Zoning in on Tony Zych

ZoningIn15_Zych

Zoning in on the 2016 Mariners is a daily series in which we’ll examine one player every day, 30 total, in the lead-up to Opening Day. We’ll explain their role on the field, what they’re like off of it and provide highlights and photos. On deck tomorrow: Jesus Montero.

This time last year, Tony Zych was in minor league camp with the Chicago Cubs. He’d played in Double-A for three straight years, and put in the work over the offseason to try to change that, to try to avoid another full year at that level.

“When I was having to repeat, it was like ‘What do I gotta do? what do I gotta do?,'” he said recently in speaking on the Cactus League Report.

Sometimes it takes something big, and in Zych’s case, it wasn’t all on him, as it was the trade to the Mariners just before the 2015 season that made a big difference.

“The trade here really helped,” he said. “I just needed a change of scenery, and kind of was able to step back and then focus harder on little things.”

While a focus on the little things helped, as he said he did make some mechanical adjustments, there was something more in making the big jump from where he was then to where he is now.

“Just how to approach the game, and not putting so much pressure on myself was the big thing,” he said, “I was putting a lot of pressure on myself instead of being able to relax and focus on what I was doing.”

All of it combined for quite the 2015.

He did start back in Double-A with the Jackson Generals, but that stay didn’t last long. After 15 appearances, a 2.16 ERA and holding opponents to just a .186 average, it was on to Tacoma. After a few months there, he was called up to Seattle on September 1st and made his debut on September 4th against Oakland, allowing a couple runs but striking out three in two innings. The punchout was very much part of his game down the stretch.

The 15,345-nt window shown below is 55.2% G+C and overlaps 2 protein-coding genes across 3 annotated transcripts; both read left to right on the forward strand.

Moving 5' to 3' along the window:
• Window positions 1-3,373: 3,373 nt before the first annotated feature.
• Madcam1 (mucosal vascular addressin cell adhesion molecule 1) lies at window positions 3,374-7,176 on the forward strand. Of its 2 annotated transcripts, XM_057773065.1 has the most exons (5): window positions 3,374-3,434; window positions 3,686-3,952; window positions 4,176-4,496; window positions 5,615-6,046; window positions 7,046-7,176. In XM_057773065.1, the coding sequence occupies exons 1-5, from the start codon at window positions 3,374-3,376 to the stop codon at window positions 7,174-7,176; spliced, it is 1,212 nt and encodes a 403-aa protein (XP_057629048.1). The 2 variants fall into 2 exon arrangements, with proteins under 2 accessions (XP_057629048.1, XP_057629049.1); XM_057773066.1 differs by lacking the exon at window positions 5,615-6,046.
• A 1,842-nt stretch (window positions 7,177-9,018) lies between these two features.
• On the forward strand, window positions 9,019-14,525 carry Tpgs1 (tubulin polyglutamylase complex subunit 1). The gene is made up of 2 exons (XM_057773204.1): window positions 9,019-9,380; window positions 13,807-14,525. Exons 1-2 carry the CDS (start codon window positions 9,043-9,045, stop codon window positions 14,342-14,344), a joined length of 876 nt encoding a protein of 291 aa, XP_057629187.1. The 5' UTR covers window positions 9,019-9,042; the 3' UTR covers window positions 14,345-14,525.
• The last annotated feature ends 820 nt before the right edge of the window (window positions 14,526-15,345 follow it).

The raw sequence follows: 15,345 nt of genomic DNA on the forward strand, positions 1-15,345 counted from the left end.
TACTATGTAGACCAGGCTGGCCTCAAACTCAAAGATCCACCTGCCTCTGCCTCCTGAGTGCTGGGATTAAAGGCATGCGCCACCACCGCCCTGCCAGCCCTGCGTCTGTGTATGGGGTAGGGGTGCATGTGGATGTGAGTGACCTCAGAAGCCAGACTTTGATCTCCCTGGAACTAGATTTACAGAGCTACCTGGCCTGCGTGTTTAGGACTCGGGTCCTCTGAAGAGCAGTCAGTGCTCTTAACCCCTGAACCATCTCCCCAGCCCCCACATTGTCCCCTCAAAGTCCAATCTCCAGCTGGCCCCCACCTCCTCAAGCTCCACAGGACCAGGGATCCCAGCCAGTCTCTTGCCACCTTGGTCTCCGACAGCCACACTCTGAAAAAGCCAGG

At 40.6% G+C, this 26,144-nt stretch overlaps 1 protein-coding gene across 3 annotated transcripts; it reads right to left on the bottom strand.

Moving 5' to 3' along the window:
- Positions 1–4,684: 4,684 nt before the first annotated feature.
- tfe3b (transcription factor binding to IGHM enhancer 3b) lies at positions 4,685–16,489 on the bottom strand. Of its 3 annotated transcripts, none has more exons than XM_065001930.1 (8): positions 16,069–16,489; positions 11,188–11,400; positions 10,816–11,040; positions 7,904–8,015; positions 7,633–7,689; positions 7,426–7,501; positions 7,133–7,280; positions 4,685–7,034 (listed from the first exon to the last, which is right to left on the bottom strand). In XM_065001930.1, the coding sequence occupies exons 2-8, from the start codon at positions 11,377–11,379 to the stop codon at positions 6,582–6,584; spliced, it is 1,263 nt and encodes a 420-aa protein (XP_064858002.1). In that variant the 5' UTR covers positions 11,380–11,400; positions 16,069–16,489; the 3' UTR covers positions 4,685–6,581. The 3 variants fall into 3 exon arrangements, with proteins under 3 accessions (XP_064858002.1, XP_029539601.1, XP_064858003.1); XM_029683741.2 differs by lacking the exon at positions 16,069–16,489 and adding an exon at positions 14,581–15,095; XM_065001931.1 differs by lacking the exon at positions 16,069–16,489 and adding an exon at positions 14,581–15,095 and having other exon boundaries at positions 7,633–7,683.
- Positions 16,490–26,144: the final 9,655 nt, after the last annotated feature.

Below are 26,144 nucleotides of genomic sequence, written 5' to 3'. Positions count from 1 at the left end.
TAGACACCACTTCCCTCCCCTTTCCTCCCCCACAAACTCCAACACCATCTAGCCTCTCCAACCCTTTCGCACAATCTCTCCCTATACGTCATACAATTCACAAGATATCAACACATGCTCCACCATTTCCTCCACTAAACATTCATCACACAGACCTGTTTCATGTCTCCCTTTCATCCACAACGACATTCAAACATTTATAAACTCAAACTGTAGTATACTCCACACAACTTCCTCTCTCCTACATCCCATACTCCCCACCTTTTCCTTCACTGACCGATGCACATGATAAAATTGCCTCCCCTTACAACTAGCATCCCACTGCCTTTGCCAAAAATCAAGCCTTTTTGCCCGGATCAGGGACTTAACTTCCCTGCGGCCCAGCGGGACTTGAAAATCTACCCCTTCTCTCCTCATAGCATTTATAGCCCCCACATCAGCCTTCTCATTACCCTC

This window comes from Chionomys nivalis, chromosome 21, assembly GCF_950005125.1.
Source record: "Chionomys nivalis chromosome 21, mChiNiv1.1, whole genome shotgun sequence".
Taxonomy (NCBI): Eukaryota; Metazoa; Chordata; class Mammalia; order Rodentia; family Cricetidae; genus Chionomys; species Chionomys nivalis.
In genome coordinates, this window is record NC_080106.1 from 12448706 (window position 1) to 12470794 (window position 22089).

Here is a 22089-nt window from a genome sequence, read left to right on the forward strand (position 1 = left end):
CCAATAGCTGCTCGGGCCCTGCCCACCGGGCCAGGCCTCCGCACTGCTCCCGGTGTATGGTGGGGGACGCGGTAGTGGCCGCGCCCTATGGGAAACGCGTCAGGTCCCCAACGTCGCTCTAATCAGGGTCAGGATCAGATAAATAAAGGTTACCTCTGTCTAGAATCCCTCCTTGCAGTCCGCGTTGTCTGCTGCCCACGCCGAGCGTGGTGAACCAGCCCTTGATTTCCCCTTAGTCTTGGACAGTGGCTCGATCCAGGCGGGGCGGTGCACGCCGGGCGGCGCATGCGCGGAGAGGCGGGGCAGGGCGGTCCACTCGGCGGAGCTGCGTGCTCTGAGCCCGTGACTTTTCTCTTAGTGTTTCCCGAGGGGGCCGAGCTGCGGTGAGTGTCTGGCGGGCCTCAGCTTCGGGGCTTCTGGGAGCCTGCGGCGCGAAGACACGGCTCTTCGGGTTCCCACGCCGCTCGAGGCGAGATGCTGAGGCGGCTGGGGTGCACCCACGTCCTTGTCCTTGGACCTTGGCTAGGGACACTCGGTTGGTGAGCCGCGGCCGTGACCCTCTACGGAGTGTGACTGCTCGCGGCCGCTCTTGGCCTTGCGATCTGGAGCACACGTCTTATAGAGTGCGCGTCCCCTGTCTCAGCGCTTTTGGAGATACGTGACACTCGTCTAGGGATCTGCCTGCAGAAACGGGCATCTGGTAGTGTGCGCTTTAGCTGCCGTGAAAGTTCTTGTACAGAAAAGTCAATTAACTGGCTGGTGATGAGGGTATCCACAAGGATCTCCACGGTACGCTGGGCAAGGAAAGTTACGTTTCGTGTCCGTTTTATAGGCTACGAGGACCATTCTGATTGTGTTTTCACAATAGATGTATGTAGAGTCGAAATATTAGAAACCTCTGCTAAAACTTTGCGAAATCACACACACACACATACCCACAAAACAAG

He struck out 24 batters in his 13 relief appearances spanning 18.1 innings. While his eyes are solely just on making the team, some have started to look at what type of role that would be, not only now, but further down the road in his career.

“We all look at how he’s attacking guys when he takes the mound,” manager Scott Servais said. “The fastball is 95-97 [mph], the slider has been very good for the most part. He’s a two-pitch guy. I like the demeanor as well. He’s not afraid. He’s going to continue to go after them every day. He’s wired like a late-inning reliever.”

Servais said Zych closing is “not in our plans right now,” not with Steve Cishek and Joaquin Benoit there to handle the 9th and 8th, but it’s nice to have someone with that mentality and stuff, regardless of what inning they pitch in.

Off the Field

Zych is a big pool player, and when that fact came up during a clubhouse meeting earlier this spring, Servais insisted that he get a pool table in the clubhouse ASAP. He had one the next day, and Robinson Cano ended up footing the bill. “I was sweating that one for a little bit,” he said.

Zych is also a hunter, and he spends his offseasons back home in Illinois.

In an odd fact, with the last name “Zych,” when he debuted he became the last player of more than 18,000 players who have played Major League baseball listed in the baseball encyclopedia.

Highlights

 

 

 

Photos

More in the Zoning In on the 2016 Mariners Series:

Subscribe to the Blog:
Want all the great information in this blog delivered directly to your inbox? Become a subscriber to The Corner of Edgar & Dave by entering your email address below.

Enter your email address to follow this blog and receive notifications of new posts by email.

Leave a Reply

Fill in your details below or click an icon to log in:

WordPress.com Logo

You are commenting using your WordPress.com account. Log Out / Change )

Twitter picture

You are commenting using your Twitter account. Log Out / Change )

Facebook photo

You are commenting using your Facebook account. Log Out / Change )

Google+ photo

You are commenting using your Google+ account. Log Out / Change )

Connecting to %s

%d bloggers like this: